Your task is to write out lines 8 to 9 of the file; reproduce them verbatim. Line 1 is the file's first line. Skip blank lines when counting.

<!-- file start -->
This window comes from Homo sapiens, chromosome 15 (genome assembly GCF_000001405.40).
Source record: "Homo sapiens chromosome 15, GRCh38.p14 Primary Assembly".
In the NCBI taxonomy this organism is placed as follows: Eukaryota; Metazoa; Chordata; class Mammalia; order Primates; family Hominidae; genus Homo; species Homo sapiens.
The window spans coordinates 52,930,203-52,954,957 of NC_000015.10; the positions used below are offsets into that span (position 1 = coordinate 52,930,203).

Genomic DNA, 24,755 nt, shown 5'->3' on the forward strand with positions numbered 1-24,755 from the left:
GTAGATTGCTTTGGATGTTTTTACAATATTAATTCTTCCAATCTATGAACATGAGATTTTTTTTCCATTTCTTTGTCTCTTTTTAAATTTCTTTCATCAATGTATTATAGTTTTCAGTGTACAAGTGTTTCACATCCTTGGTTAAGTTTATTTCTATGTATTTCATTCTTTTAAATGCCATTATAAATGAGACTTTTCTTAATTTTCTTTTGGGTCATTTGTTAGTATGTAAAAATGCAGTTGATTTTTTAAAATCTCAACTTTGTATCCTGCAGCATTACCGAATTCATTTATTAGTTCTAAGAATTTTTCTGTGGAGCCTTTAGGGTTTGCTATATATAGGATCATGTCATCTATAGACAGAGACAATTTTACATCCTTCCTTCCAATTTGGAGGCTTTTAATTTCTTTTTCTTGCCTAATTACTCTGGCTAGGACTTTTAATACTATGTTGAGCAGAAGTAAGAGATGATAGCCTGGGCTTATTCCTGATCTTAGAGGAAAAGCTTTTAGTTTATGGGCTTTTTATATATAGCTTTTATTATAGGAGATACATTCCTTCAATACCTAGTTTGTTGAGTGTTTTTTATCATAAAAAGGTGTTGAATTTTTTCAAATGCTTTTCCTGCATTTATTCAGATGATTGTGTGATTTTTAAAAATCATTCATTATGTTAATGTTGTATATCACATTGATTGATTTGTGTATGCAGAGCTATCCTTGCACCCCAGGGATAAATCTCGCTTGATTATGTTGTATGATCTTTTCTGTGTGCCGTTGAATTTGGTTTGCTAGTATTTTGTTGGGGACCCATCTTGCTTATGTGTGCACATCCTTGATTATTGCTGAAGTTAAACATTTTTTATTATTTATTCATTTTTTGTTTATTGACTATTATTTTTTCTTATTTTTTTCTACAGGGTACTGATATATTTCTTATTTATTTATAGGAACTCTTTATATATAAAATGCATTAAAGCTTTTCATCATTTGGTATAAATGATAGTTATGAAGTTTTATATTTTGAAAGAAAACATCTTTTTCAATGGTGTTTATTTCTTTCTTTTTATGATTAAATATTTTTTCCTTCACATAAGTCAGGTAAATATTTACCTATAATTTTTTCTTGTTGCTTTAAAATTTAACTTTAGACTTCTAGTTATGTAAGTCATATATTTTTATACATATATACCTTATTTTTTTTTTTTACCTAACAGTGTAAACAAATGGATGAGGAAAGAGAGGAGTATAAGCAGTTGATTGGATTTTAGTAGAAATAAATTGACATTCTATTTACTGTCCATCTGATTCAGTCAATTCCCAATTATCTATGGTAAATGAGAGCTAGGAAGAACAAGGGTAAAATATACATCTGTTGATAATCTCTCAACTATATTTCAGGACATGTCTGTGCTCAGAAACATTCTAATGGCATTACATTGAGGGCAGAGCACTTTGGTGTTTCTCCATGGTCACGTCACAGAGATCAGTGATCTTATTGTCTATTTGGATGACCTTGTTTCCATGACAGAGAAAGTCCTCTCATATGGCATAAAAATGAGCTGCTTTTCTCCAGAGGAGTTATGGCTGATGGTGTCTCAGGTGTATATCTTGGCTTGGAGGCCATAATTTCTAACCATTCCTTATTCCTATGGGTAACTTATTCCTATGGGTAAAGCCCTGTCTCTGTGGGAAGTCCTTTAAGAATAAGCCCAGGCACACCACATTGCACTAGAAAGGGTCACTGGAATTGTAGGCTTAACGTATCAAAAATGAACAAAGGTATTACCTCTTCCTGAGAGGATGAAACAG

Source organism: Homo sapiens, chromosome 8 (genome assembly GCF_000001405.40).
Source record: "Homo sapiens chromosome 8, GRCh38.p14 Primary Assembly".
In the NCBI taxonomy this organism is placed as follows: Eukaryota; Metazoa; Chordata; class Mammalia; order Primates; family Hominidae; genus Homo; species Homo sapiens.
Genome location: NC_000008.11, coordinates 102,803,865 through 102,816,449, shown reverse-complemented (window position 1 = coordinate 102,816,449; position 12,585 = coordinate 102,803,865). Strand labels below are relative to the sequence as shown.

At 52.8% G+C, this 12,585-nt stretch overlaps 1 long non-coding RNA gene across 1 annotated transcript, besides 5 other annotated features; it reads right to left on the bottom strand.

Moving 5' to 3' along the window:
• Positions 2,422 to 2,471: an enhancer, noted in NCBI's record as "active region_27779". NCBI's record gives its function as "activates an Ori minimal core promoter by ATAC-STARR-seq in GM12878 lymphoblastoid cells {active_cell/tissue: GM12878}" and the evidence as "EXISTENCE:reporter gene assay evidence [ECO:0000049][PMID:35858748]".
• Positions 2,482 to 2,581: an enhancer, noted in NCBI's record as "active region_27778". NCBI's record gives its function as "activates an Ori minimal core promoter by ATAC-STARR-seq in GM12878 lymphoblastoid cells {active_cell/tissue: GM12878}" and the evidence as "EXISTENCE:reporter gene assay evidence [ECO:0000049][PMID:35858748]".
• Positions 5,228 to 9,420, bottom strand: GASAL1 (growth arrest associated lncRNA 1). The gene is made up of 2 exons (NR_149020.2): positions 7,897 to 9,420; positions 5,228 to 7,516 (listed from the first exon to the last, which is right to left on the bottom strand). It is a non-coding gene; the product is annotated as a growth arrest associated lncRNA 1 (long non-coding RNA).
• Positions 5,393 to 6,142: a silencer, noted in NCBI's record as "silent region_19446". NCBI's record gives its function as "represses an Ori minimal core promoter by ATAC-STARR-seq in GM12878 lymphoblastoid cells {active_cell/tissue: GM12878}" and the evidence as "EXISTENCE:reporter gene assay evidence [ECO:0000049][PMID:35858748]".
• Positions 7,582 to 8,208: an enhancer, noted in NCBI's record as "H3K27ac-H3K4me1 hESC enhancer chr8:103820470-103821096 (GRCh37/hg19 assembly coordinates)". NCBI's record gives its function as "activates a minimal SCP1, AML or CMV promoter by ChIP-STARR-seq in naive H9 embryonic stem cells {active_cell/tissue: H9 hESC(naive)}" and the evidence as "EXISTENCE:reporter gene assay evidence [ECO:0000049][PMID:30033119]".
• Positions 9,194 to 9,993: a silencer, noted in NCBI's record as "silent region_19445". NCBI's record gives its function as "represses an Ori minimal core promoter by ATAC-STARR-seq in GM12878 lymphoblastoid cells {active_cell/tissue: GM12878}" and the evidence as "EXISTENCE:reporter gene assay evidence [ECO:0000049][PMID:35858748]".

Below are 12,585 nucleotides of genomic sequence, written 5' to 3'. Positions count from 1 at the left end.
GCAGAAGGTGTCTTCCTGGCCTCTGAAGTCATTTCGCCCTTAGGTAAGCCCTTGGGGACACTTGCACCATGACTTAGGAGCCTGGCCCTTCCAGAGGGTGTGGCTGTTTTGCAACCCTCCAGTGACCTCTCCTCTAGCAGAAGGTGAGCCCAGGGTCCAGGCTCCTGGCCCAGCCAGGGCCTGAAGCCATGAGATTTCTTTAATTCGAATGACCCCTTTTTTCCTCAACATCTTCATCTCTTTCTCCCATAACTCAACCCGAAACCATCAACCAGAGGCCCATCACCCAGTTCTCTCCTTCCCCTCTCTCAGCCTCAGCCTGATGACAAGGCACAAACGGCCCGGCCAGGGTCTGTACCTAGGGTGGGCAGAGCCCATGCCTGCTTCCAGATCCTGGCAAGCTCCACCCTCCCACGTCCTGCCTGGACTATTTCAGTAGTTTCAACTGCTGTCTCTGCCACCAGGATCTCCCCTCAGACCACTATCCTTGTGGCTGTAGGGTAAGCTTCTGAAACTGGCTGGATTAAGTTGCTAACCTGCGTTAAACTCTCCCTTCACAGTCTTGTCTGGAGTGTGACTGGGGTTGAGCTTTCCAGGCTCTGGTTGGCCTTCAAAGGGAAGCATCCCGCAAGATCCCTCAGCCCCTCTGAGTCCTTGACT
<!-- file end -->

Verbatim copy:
Source record: "Homo sapiens chromosome 8, GRCh38.p14 Primary Assembly".
In the NCBI taxonomy this organism is placed as follows: Eukaryota; Metazoa; Chordata; class Mammalia; order Primates; family Hominidae; genus Homo; species Homo sapiens.